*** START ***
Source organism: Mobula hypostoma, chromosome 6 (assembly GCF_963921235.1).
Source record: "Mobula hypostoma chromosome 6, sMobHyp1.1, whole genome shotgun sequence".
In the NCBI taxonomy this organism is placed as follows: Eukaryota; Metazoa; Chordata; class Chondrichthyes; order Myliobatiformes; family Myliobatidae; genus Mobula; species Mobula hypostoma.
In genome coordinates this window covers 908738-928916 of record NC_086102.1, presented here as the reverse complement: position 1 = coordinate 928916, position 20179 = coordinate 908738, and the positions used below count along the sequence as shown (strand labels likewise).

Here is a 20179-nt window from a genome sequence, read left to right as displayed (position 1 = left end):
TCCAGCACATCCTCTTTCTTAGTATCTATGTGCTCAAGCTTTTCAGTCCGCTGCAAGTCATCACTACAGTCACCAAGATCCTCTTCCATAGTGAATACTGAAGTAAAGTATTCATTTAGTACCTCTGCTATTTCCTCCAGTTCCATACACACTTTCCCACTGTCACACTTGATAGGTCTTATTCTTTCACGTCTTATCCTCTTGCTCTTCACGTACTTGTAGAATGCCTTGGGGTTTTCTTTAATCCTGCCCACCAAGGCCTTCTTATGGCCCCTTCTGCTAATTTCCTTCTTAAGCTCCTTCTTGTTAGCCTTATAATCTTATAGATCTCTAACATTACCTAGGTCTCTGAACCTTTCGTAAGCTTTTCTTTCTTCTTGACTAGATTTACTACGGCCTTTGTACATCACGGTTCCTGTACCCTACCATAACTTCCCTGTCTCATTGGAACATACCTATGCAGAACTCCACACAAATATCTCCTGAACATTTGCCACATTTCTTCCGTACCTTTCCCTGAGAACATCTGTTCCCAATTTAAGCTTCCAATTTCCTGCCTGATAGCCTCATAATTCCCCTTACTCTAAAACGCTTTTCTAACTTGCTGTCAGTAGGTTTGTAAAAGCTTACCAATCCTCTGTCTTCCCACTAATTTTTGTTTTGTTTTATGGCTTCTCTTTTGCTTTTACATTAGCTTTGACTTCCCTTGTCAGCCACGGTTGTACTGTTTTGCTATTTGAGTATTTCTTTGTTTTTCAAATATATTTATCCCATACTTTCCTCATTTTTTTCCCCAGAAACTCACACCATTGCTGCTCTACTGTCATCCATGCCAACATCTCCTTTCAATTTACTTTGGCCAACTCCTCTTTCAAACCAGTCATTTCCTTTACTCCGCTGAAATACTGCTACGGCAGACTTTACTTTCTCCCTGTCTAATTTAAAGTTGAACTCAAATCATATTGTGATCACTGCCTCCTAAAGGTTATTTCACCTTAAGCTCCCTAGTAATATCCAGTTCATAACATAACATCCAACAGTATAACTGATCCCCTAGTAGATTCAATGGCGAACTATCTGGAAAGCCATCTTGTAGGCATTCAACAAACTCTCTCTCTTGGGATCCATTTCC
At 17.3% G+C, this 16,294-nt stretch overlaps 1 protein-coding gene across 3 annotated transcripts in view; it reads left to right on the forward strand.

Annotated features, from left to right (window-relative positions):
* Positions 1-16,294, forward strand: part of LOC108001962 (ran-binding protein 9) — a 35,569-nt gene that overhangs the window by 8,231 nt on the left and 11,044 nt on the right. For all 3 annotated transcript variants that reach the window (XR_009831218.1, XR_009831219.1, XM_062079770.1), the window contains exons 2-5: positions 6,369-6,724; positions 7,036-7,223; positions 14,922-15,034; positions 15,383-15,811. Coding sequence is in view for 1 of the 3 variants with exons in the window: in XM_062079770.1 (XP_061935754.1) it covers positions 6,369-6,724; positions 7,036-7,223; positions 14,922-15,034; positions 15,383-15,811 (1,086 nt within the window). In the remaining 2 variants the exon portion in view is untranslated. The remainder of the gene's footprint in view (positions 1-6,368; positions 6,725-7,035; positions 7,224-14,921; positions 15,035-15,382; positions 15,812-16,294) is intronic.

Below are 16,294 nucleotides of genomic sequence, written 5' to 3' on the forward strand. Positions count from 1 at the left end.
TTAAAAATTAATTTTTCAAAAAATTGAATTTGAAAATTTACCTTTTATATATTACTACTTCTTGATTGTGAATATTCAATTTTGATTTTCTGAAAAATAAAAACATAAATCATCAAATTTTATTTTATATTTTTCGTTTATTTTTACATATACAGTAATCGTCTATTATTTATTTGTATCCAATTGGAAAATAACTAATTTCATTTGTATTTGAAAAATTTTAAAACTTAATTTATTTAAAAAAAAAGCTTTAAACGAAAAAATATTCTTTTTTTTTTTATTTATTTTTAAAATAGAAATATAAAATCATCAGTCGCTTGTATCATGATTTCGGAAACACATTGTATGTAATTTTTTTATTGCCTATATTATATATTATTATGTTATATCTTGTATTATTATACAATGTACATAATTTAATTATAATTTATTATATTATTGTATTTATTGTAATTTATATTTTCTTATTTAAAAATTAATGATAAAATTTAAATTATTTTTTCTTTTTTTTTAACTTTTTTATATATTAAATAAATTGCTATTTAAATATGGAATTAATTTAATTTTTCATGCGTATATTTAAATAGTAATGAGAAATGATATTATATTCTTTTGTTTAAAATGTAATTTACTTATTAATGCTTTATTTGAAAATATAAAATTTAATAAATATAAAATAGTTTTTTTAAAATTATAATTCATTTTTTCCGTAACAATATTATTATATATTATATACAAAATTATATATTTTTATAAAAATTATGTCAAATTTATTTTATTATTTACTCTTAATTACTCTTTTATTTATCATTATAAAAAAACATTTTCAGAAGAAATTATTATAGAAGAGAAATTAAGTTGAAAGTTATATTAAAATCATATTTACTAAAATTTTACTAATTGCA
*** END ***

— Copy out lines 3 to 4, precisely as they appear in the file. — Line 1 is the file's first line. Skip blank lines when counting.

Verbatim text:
In the NCBI taxonomy this organism is placed as follows: Eukaryota; Metazoa; Chordata; class Chondrichthyes; order Myliobatiformes; family Myliobatidae; genus Mobula; species Mobula hypostoma.
In genome coordinates this window covers 908738-928916 of record NC_086102.1, presented here as the reverse complement: position 1 = coordinate 928916, position 20179 = coordinate 908738, and the positions used below count along the sequence as shown (strand labels likewise).